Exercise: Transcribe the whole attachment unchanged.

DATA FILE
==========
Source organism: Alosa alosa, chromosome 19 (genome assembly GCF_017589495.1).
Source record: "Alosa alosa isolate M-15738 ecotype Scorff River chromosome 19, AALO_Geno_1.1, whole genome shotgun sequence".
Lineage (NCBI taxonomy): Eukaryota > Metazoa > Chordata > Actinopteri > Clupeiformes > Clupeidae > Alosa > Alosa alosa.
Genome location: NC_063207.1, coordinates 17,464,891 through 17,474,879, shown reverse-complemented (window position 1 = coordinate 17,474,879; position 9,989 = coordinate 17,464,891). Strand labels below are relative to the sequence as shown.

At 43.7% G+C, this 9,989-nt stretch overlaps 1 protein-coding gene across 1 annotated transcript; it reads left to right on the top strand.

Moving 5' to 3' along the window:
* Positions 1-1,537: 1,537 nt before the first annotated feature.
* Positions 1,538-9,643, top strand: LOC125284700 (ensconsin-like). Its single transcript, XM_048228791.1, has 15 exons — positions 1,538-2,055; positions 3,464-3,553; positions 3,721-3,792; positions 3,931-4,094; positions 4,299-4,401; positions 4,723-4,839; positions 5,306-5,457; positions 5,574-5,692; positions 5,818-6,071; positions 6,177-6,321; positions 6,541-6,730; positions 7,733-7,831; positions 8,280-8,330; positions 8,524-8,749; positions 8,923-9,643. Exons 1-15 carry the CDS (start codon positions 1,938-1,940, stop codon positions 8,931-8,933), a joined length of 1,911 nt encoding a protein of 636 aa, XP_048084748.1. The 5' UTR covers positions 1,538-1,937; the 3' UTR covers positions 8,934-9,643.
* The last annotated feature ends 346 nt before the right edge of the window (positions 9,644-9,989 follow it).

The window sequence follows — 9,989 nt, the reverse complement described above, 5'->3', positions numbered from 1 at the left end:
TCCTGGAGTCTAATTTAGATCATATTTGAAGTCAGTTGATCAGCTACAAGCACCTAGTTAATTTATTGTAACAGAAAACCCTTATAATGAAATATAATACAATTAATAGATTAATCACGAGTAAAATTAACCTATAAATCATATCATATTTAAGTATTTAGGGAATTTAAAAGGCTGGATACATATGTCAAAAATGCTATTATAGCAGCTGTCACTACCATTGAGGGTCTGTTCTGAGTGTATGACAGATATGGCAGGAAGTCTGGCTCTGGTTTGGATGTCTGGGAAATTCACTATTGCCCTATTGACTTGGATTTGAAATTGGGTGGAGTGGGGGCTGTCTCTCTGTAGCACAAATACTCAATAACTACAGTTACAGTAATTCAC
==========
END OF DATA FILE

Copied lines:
Source organism: Alosa alosa, chromosome 19 (genome assembly GCF_017589495.1).
Source record: "Alosa alosa isolate M-15738 ecotype Scorff River chromosome 19, AALO_Geno_1.1, whole genome shotgun sequence".
Lineage (NCBI taxonomy): Eukaryota > Metazoa > Chordata > Actinopteri > Clupeiformes > Clupeidae > Alosa > Alosa alosa.
Genome location: NC_063207.1, coordinates 17,464,891 through 17,474,879, shown reverse-complemented (window position 1 = coordinate 17,474,879; position 9,989 = coordinate 17,464,891). Strand labels below are relative to the sequence as shown.

At 43.7% G+C, this 9,989-nt stretch overlaps 1 protein-coding gene across 1 annotated transcript; it reads left to right on the top strand.

Moving 5' to 3' along the window:
* Positions 1-1,537: 1,537 nt before the first annotated feature.
* Positions 1,538-9,643, top strand: LOC125284700 (ensconsin-like). Its single transcript, XM_048228791.1, has 15 exons — positions 1,538-2,055; positions 3,464-3,553; positions 3,721-3,792; positions 3,931-4,094; positions 4,299-4,401; positions 4,723-4,839; positions 5,306-5,457; positions 5,574-5,692; positions 5,818-6,071; positions 6,177-6,321; positions 6,541-6,730; positions 7,733-7,831; positions 8,280-8,330; positions 8,524-8,749; positions 8,923-9,643. Exons 1-15 carry the CDS (start codon positions 1,938-1,940, stop codon positions 8,931-8,933), a joined length of 1,911 nt encoding a protein of 636 aa, XP_048084748.1. The 5' UTR covers positions 1,538-1,937; the 3' UTR covers positions 8,934-9,643.
* The last annotated feature ends 346 nt before the right edge of the window (positions 9,644-9,989 follow it).

The window sequence follows — 9,989 nt, the reverse complement described above, 5'->3', positions numbered from 1 at the left end:
TCCTGGAGTCTAATTTAGATCATATTTGAAGTCAGTTGATCAGCTACAAGCACCTAGTTAATTTATTGTAACAGAAAACCCTTATAATGAAATATAATACAATTAATAGATTAATCACGAGTAAAATTAACCTATAAATCATATCATATTTAAGTATTTAGGGAATTTAAAAGGCTGGATACATATGTCAAAAATGCTATTATAGCAGCTGTCACTACCATTGAGGGTCTGTTCTGAGTGTATGACAGATATGGCAGGAAGTCTGGCTCTGGTTTGGATGTCTGGGAAATTCACTATTGCCCTATTGACTTGGATTTGAAATTGGGTGGAGTGGGGGCTGTCTCTCTGTAGCACAAATACTCAATAACTACAGTTACAGTAATTCAC